Students in Mullaley and Gunnedah have had the coast come to them after some surf lifesavers visited on Wednesday.
Surf Life Saving NSW's Beach to Bush program made a stop at Mullaley Public School and Carinya Christian School, where students were taught important beach safety information.
Every student learnt about the role of surf lifesavers, why they should always swim between the flags, how to spot a rip current, what to do if they get into trouble at the beach and the different types of marine life that can be found along the coast.
The program also included information about water safety on inland waterways such as lakes, rivers and dams.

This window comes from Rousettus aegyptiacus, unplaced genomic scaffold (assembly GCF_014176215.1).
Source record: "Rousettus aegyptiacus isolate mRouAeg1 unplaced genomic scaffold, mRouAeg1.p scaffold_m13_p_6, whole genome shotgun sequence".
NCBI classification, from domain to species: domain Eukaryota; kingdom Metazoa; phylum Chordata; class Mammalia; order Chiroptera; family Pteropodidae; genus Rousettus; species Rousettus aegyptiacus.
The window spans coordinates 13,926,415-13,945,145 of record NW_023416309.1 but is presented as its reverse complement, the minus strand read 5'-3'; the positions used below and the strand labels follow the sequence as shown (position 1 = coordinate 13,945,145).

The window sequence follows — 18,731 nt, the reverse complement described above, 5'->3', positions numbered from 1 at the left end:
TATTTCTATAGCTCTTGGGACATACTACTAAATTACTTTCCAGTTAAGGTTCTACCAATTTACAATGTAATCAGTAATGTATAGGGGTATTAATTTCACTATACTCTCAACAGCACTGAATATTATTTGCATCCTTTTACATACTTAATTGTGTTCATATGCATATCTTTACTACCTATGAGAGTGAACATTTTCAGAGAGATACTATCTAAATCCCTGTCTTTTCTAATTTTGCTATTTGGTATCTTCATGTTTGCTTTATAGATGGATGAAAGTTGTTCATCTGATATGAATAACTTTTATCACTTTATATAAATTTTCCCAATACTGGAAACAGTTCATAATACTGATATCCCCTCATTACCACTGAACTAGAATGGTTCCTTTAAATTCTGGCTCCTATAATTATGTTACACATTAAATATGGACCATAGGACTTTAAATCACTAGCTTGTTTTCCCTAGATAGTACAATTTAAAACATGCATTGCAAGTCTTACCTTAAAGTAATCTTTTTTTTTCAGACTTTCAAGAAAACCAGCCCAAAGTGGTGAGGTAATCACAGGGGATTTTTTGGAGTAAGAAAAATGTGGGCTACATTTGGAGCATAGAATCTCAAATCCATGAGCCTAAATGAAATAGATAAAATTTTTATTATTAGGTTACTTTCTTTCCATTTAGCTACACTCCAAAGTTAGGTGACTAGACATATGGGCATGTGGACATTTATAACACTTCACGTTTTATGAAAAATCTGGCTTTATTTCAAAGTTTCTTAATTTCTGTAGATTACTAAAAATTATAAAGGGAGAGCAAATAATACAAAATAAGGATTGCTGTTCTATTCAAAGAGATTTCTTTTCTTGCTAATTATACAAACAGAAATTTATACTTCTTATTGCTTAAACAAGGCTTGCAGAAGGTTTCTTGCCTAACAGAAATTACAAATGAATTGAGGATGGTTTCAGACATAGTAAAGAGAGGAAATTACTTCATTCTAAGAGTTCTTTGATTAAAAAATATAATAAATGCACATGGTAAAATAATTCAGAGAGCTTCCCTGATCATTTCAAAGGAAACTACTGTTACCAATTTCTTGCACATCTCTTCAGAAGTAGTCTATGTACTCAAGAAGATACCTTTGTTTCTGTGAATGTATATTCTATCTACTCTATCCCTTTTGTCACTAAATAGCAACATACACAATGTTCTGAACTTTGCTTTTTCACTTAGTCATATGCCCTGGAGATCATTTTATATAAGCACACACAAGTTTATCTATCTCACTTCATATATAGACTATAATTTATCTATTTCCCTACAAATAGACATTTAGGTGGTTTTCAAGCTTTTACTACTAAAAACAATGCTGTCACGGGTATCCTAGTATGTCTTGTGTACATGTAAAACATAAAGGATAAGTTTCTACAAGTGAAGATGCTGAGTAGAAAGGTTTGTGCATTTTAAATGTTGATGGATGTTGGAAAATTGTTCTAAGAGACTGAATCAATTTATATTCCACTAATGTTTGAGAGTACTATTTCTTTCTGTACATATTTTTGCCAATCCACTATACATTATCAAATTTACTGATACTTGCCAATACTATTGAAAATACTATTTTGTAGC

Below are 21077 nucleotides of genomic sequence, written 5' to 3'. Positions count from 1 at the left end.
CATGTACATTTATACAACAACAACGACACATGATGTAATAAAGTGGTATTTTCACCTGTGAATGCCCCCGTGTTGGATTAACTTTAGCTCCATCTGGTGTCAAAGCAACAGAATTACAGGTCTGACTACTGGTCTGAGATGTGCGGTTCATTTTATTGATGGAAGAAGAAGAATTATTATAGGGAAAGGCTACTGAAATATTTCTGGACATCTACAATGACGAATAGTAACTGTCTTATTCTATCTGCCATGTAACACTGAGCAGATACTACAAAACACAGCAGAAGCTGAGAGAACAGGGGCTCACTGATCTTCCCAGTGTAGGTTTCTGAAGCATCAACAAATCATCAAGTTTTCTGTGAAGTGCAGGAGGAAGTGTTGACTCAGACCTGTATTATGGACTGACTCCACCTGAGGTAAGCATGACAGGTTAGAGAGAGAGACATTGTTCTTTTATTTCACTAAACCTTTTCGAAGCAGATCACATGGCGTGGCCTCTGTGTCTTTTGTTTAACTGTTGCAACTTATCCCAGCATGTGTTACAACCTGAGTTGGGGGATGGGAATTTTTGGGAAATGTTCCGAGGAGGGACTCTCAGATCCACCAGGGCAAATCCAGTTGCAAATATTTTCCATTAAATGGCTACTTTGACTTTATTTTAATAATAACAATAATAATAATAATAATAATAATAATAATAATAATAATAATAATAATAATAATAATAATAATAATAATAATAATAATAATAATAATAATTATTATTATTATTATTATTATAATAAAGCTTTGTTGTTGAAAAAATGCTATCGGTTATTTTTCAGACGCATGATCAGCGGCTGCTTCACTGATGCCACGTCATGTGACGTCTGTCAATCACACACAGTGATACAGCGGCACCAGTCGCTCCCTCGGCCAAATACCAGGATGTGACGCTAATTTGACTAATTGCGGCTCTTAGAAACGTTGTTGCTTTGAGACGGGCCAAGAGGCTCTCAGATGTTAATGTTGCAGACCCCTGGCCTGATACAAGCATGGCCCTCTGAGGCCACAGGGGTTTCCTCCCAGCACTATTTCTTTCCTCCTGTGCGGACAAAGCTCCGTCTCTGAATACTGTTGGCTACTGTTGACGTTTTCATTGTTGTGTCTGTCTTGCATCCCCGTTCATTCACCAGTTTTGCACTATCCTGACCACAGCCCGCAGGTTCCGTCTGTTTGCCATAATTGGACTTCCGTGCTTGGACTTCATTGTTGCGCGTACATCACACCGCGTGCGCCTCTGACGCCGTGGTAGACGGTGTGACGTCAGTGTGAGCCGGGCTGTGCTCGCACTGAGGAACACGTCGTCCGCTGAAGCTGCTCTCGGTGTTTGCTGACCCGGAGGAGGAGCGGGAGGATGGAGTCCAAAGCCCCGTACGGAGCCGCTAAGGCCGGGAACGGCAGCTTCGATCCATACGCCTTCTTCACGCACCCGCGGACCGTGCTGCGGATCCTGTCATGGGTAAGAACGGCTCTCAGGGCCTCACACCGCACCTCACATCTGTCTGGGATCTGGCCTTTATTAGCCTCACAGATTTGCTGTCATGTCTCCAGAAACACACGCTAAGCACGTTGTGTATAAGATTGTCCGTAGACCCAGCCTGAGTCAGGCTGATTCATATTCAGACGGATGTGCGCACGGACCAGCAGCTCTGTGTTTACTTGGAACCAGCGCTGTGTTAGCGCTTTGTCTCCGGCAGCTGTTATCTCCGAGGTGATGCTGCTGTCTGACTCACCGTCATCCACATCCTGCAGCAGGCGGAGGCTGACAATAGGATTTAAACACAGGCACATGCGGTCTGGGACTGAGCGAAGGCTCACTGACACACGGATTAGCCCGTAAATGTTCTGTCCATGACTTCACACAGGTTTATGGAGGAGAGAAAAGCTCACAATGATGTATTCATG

Beach to Bush spokesperson Jenni Clarke said the program was a wonderful opportunity for volunteer lifesavers to share their knowledge and passion for beach safety with children in rural and remote areas.
She said many of the students who have engaged with the program had never been to the beach before and was the first contact they had ever had with a surf lifesaver.
"Sharing our passion for the beach and the coastline with children, regardless of their location, is an important part of our strategy to educate and keep the beach-going public safe," Ms Clarke.
"With more people than ever heading to the NSW coastline, Beach to Bush is becoming more important and we know it is something that both the school children and our volunteer surf lifesavers look forward to taking part in each year."
The program is on the road at the moment, spanning over three weeks and stopping to speak to more than 8000 school children.
Tamworth is next, followed by a large number of towns all over the state and in the ACT.
The Beach to Bush Program is supported by the NSW Government and Your local club. It's reached more than 255,000 primary school students since it began in 1994.